Toy Story 4 (2019)
It was nine years ago when many of us were shedding tears over what was then thought to be the last Toy Story movie. Andy had grown up, and his toys were embarking on a new adventure, with a new kid to call their own, and so it felt fitting to call it the end.
Now, just shy of twenty-five years since the original Toy Story that introduced us to Woody, Buzz, and the rest of Andy’s toys, we’re presented with Toy Story 4. It’s the fourth installment to the trilogy so many of us have come to love — an epilogue, of sorts.
It isn’t long after the ending of Toy Story 3, when Andy grew up and gave his beloved toys to Bonnie (Madeleine McGraw) so she, too, could love them as he did. Woody (Tom Hanks) finds himself struggling to find a purpose in Bonnie’s life as he’s no longer the favorite toy and is, more often than not, left in the closet during playtime. When Bonnie starts kindergarten, however, she is distraught, and Woody takes it upon himself to join her in spite of the warnings by others to not go. He is merely looking out for her when, during the day, Bonnie inadvertently creates a new friend named Forky (Tony Hale).
Forky is an awkward, shy, self-doubting, and self-loathing toy. He’s not a toy; he’s trash, as the story makes clear, and Forky will need to learn to adapt to the world and find his identity. Woody resolves to make sure Forky, as Bonnie’s newest toy, stays safe and doesn’t get lost. What ensues is a hilarious sequence of misadventures that eventually turns into a family road trip. On this vacation, a new challenge arises as Forky actually does get lost, and Woody with him, and they try to get back to Bonnie. Along the way, Woody will question who he is and his place in the world.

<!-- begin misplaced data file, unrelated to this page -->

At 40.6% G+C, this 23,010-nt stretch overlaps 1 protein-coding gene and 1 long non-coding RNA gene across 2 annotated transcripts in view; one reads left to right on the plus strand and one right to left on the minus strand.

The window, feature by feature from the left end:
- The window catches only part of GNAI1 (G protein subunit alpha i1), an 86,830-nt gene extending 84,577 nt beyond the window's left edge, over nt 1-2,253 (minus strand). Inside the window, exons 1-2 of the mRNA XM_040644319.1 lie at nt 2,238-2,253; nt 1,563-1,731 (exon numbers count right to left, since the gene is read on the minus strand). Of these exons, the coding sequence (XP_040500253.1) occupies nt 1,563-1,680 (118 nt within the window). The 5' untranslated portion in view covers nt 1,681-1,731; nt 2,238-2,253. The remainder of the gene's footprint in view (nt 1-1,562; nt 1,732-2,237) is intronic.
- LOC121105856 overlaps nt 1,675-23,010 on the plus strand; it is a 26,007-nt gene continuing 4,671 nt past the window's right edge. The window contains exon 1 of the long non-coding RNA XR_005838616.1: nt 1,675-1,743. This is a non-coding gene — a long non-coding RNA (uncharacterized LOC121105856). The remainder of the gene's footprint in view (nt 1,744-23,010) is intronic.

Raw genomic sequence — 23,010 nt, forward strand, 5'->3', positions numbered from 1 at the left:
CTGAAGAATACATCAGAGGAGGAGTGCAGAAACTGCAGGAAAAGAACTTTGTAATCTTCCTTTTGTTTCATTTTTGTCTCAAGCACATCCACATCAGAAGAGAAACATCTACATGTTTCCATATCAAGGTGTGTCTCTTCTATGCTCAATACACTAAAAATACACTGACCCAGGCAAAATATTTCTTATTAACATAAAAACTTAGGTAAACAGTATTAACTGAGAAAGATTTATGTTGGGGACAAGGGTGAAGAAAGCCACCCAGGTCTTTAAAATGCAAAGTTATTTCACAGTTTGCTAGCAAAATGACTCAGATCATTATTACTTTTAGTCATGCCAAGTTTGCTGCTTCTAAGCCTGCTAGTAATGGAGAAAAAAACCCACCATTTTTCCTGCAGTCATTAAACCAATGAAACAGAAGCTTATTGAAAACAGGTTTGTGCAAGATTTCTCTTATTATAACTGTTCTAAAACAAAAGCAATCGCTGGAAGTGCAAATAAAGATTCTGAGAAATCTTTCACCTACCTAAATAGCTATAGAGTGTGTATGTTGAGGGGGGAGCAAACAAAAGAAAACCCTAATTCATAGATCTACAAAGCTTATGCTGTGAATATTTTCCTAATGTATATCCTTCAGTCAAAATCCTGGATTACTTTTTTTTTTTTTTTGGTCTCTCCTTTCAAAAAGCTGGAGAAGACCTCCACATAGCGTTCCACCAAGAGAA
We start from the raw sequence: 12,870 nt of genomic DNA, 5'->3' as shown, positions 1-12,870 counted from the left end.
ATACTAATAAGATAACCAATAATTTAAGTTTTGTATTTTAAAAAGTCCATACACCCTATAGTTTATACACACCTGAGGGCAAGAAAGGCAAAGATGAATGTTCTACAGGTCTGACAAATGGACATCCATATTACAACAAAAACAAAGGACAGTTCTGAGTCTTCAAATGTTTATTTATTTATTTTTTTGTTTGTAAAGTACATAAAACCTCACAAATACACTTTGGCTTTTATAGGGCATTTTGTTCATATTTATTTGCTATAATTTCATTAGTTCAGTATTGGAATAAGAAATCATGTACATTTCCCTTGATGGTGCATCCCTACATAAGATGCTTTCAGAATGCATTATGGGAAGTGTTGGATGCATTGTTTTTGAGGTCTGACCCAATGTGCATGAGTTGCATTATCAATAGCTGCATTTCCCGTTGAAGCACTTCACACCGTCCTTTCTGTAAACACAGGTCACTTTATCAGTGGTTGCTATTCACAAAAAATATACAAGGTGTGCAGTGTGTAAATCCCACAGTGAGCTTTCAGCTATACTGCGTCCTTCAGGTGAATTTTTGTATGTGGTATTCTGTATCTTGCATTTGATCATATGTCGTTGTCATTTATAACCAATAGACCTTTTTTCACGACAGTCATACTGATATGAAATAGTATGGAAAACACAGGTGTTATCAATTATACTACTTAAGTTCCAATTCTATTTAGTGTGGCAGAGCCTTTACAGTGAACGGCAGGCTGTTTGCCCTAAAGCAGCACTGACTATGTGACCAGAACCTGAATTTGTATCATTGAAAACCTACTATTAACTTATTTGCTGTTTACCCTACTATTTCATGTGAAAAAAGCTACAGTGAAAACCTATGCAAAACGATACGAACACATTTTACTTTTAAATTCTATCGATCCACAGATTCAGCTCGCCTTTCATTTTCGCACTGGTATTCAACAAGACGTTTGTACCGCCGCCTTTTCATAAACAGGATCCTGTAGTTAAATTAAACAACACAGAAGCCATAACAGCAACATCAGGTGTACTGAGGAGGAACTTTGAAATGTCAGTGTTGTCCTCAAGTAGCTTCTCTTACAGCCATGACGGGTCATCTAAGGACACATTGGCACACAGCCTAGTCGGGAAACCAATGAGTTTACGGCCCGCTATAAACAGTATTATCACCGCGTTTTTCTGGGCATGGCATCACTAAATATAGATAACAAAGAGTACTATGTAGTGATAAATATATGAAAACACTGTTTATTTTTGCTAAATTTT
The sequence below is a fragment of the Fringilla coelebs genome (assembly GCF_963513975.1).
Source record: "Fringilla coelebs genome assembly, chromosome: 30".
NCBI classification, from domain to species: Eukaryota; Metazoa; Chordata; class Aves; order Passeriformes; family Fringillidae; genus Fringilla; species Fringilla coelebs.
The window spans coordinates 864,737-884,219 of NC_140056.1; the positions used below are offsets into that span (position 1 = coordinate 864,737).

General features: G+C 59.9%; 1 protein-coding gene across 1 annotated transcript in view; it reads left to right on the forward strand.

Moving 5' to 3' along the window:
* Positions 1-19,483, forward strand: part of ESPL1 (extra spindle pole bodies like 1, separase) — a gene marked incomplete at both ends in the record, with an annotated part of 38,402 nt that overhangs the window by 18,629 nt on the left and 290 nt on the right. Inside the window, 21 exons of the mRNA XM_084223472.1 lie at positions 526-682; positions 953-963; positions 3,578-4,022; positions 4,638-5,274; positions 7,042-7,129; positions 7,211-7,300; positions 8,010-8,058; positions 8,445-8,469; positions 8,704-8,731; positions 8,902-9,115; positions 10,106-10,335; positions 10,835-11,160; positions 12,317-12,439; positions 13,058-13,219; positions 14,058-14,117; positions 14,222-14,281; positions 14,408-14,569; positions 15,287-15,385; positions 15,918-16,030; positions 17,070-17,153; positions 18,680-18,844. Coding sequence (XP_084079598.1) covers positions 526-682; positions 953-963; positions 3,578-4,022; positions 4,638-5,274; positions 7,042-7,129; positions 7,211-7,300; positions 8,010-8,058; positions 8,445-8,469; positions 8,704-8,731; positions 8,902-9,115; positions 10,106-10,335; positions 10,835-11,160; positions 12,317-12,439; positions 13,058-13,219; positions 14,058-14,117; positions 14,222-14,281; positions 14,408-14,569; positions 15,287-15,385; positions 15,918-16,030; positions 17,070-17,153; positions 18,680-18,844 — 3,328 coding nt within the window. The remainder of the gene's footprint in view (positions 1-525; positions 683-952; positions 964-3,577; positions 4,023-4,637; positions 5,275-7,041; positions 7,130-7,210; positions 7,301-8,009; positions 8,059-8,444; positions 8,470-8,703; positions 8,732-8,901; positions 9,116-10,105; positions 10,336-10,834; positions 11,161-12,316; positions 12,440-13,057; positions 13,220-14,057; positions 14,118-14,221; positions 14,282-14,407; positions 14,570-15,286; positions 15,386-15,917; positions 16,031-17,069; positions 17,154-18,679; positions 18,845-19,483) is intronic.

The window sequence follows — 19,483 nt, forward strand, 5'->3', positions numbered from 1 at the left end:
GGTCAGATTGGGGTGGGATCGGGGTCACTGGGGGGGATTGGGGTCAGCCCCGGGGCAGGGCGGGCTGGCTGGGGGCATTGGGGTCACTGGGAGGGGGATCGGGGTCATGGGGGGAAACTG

Toy Story 4 also reveals what happened to Bo Peep (Annie Potts), who was absent in the third installment of the franchise. Bo Peep, along with her sheep, rejoins the cast of toys and her story comes into focus as she’s reunited with Woody.
Except for Buzz Lightyear (Tim Allen), the toys we know from the first few movies mostly take a backseat. They take on supporting roles and only appear here and there to show what is going on away from the action. This was a smart decision as the film is already crowded with the addition of new characters. In addition to the introduction of Forky, we meet Ducky (Keegan-Michael Key), Gabby Gabby (Christina Hendricks), Bunny (Jordan Peele), Duke Caboom (Keanu Reeves, and many more. However, I still found myself wanting to see more of the original toys, and their antics, as my nostalgia for them kicked in.
As mentioned, purpose and identity are the focal points of Toy Story 4. In the aftermath of Andy growing up, Woody finds himself incredibly lost, discouraged, and unsure of what to do. At this point, he’ll do anything, but he simply isn’t the favorite toy anymore, and he doesn’t manage Bonnie’s room, as he did Andy’s. His guardianship over Forky, and in trying to make Bonnie happy, gives him respite, but that won’t last forever. Woody will learn that he needs to make some tough decisions if he wants to be happy again.
Because of this, it’s the Toy Story we didn’t know that we needed. It’s the story after the story when Andy is gone, but life goes on. It offers compelling lessons in finding value in yourself, pursuing your interests and dreams, and knowing that everything is going to be alright, even if that isn’t obvious at first.
In my screening, adults were laughing along with the children at many of the same moments and lines. Toy Story is one of the few film franchises that have genuinely touched hearts across generations. While most of us thought Toy Story 3 was the end, it’s clear that this one feels more appropriate. And, while there has been no word on if there will be a fifth, I do hope that this truly is the end, as all good things must come to an end.
This review originally appeared on Salt Lake Film Review